In one embodiment of the present invention, the sender may instruct his message receiver module to dispose of messages sent by a particular recipient by revoking the extended destination address that the sender has previously included in the message that he has sent to that recipient. Thus, the message receiver module acts as a filter, disposing of unwanted e-mail messages, and accepting other e-mail messages.

In one embodiment of the present invention, the system further includes a handshake module, associated with the extension generator module and containing the e-mail transmitter, that applies to the recipient for a valid extended destination address after receiving a first rejection message from the recipient.

In one embodiment of the present invention, the handshake module computes a time-consuming cost function, and submits the results of this computation in order to apply to the recipient for a valid extended destination address.

In one embodiment of the present invention, the system further includes a hypertext transfer protocol (HTTP) proxy, associated with the sender and containing the extension generator module, that computes the extended source address when the sender is asked to provide a valid e-mail address for registration at a World Wide Web site. The present invention is therefore applicable in a Web-surfing environment.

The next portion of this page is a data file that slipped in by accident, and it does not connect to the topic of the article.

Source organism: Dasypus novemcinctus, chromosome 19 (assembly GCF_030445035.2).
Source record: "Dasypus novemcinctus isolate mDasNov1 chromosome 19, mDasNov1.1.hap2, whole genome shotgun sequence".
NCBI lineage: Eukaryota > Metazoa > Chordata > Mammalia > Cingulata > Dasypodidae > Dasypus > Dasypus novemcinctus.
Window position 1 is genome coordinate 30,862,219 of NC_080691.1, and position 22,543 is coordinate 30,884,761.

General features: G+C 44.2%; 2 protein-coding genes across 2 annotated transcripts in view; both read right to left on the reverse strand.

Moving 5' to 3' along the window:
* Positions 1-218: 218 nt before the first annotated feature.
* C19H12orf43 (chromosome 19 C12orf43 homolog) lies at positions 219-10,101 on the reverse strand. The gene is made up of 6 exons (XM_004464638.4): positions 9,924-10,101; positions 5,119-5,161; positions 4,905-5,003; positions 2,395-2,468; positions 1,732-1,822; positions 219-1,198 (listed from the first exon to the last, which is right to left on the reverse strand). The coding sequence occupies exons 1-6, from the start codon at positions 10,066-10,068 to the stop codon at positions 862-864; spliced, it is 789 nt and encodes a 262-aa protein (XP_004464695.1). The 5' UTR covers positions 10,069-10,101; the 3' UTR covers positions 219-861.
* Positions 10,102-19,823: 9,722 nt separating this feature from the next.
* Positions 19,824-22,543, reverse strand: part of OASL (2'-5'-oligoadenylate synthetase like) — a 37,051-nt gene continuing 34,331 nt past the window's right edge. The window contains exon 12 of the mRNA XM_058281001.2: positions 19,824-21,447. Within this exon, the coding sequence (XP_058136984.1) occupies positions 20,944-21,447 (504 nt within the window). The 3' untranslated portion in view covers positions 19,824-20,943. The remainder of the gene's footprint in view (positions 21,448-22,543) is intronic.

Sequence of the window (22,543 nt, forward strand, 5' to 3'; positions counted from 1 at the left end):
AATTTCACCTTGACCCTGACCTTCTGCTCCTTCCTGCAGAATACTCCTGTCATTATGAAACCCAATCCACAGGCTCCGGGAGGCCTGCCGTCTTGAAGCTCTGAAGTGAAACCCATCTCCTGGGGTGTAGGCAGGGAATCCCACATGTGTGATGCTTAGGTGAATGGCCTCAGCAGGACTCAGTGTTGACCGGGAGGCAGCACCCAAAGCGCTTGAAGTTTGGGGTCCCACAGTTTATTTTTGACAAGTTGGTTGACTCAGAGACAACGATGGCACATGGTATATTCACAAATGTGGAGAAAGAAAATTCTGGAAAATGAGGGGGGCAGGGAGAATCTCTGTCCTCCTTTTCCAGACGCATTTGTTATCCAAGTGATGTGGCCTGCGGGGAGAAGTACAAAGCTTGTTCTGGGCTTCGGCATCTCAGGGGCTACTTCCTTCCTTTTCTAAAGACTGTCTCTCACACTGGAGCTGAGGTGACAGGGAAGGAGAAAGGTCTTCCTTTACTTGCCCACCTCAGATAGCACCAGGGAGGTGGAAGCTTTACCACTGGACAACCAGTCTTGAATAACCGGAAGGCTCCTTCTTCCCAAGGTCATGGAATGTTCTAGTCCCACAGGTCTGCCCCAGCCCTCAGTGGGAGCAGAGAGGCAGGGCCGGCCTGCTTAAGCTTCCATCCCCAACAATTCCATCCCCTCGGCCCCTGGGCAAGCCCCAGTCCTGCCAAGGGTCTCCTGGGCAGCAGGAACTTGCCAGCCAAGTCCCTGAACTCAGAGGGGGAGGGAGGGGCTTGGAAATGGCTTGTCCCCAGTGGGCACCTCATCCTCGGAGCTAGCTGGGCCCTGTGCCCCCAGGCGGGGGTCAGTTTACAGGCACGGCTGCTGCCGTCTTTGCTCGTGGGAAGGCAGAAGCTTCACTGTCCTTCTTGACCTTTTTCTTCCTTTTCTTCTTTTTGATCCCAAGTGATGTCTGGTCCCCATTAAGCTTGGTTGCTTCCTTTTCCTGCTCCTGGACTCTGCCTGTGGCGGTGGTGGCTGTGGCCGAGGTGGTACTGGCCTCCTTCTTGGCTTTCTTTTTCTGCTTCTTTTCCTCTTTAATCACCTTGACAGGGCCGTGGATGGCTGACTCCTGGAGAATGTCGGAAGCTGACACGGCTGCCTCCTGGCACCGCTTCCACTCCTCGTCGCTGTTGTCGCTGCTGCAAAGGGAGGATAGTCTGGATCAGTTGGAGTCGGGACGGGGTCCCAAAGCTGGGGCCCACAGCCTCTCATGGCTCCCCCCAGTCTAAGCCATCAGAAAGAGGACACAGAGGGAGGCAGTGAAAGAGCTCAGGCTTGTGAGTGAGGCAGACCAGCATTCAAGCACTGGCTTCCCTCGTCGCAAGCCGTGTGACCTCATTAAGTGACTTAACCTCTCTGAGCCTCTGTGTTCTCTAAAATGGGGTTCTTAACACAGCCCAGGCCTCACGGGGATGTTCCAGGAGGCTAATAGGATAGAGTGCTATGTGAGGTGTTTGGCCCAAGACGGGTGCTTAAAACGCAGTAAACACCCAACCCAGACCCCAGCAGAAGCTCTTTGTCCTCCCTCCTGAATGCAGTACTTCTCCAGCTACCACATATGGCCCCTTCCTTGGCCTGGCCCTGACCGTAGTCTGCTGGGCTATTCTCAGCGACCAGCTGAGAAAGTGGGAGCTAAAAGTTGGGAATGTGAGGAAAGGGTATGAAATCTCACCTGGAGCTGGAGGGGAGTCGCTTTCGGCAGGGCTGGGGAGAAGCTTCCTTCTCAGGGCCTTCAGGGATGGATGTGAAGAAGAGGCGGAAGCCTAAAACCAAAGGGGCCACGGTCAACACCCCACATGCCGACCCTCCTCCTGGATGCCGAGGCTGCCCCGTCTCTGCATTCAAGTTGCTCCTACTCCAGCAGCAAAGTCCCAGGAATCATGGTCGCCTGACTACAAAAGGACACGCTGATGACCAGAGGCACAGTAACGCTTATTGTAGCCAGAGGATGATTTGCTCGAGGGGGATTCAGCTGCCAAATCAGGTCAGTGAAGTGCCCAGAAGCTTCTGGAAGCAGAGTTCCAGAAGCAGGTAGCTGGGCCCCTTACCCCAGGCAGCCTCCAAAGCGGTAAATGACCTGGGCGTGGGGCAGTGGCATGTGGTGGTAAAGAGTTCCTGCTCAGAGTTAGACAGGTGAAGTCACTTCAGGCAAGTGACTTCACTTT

In one embodiment of the present invention, the system further includes a state information database containing a counter corresponding to the recipient, the extended source address further being based on a value of the counter. The function of the state information database and its associated counters will be described in detail below.